About three weeks ago, The New York Times Magazine released a profile about a corporate defense attorney named Rob Bilott. The story starts its focus around a West Virginia suburb, where hazardous waste from a chemical plant damaged the livestock in a nearby farm. The farmer, a family friend of Bilott, sought out legal action against the plant’s owner, a large corporation called DuPont, allowing Bilott to become the unlikely hero. I will look at the research steps reporter Nathaniel Rich took in developing the story:

  1. Scrub

While the story profiles Bilott, it also serves as an exposé of DuPont and its history of polluting the earth with toxic chemicals. Accordingly, Rich had to begin his research by doing a scrub of stories related to DuPont’s legal issues. Looking back at the last decade or so, Rich discovered Bilott’s initial lawsuit against DuPont in 2000 representing the West Virginia farmer. The scrub would take Rich all the way from then to October, 2015, when Reuters reported a successful lawsuit against DuPont worth over a million dollars. DuPont found other stories on the issue, including from The Intercept and The Huffington Post, as seen below.

A screenshot of the further reading Rich suggests in a sidebar.

Another important secondary source Rich found was a joint study between Harvard and the University of Massachusetts-Lowell from last June; the study shows that the same chemical DuPont had released in water supplies for nearly half a century was also present, in unsafe amounts, in water systems in 27 states in the country. Part of the chart Rich created from the study is seen below.

A screenshot of part of the chart Rich uses.

2. Primary Sources

Given the amount of court and bureaucracy action in the story, there were many public documents that Rich could use for research:

  • Environmental Protection Agency records: Past studies, warnings, statements, and lawsuits from the Agency are public information, which Rich used for his timeline. One example was a study the EPA had done on the farmer’s land indicating DuPont had no impact on the livestock’s downfall, which Rich would later learn was a cover-up by DuPont.
  • Lawsuits: There were several lawsuits, meaning several sets of documents Rich could search through for material. One was the initial lawsuit between the farmer and DuPont in 2000. Another came in 2005 between DuPont and the EPA, where Bilott’s findings forced DuPont to settle for $16.5 million. The last lawsuit was a class-action lawsuit between over 3,000 plaintiffs and DuPont that began last Fall and may continue for years to come.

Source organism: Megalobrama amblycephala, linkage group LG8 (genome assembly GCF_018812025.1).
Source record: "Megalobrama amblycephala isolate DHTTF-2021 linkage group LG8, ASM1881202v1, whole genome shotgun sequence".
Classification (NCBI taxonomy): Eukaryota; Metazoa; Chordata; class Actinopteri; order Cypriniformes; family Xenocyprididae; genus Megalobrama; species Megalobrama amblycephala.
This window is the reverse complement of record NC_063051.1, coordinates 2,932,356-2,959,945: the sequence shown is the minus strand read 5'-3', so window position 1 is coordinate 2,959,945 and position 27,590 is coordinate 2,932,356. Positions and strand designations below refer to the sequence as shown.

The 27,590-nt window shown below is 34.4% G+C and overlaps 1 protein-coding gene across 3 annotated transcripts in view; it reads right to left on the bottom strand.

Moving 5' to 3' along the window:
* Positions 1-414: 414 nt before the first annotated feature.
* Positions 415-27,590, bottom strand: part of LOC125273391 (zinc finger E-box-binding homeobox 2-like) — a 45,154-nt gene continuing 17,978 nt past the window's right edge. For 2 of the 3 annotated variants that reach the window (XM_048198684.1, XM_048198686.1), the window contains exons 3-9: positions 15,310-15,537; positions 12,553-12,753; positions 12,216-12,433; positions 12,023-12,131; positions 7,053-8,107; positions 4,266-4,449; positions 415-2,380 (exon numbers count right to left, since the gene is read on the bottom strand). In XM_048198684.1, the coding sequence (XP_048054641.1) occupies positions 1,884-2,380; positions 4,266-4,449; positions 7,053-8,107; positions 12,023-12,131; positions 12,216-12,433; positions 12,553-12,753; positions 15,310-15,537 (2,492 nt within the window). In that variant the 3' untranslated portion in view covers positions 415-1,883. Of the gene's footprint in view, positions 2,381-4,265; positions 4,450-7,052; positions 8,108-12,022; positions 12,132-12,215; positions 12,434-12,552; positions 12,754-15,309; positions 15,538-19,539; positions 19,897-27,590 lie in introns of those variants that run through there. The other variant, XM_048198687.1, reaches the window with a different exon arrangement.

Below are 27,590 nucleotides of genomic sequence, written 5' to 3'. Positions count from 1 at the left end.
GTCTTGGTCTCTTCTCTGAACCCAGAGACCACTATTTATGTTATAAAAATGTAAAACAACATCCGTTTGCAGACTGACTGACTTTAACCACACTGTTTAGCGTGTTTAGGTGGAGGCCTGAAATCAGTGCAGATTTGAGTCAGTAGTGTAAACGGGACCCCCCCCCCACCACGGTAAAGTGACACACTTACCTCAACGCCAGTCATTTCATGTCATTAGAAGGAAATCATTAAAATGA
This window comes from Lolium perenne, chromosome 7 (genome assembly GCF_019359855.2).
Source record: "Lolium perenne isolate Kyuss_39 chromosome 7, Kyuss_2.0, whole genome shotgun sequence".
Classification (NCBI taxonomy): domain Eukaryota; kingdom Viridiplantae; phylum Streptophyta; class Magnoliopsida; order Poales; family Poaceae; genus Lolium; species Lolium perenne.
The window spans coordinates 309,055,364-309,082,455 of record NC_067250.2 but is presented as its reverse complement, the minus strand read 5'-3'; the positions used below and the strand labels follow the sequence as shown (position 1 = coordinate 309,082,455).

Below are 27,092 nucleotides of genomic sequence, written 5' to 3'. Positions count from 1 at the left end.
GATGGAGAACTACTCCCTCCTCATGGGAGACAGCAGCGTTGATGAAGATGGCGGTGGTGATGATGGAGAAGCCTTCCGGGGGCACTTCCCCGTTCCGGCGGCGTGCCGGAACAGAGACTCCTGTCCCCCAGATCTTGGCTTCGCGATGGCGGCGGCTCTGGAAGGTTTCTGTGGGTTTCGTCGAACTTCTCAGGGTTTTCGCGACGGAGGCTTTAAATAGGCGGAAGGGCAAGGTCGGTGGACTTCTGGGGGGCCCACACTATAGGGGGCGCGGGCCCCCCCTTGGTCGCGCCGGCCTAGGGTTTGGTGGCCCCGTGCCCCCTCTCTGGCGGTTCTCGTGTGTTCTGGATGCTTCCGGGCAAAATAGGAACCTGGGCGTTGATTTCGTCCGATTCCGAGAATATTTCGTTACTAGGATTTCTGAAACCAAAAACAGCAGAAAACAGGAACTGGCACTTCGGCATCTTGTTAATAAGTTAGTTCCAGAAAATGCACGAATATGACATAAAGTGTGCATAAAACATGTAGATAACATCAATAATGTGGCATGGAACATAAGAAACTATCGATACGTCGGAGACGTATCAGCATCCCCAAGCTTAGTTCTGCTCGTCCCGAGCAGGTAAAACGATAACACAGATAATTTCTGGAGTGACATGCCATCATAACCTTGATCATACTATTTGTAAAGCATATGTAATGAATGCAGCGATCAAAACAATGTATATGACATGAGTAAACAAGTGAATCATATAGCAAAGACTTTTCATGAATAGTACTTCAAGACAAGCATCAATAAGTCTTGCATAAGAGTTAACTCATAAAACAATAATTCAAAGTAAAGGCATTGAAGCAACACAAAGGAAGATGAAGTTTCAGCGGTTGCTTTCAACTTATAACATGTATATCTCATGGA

3. Interviews

Up to this point, Rich’s sources indicate DuPont’s legal issues for at least a decade and that the corporation is still in under attack. Yet those alone don’t provide him with a unique angle to do a story. This is where Rob Bilott fits in. Bilott, as Rich learns, works for a legal firm that has made its name defending large corporations, including DuPont. So why does his name show up in lawsuits on the side suing DuPont? Rich’s research led him to discover Bilott’s relationship with the farmer in West Virginia, which truly began the current takedown of DuPont and led to heightened awareness around the world of what chemicals companies are littering into the environment. Bilott’s conflict of interests is what establishes him as a hero and drives the story’s narrative. But unless Rich had pursued Bilott as a source, it would be much harder for readers to appreciate the lawyer’s feat. Here‘s a list of the main interviews from the article and their contributions:

  • Rob Bilott. This allowed Rich to acquire important details such as Bilott’s family history, life growing up, and how he became a lawyer. Bilott also told the farmer’s story, as he had passed away before Rich could talk to him.
  • Bilott’s wife, Sarah. She talked to Rich about Bilott’s determined character, and how stressful of a process it was for him even at home. This helped show Bilott’s dedication and passion in fighting the case.
  • Bilott’s co-workers. Including multiple lawyers who worked Bilott at one point or another, these sources talked about Bilott’s actions in the context of the industry, which help underline how bold of a lawyer he is.
  • DuPont/corporate representatives. Although no one from DuPont speaks as extensively in the article as the other sources, it’s important that Rich sought out the other side of the issue to remain a balanced storyteller. DuPont is currently rebuilding its image, partially by using a replacement chemical formula that it says is less harmful to people and the environment.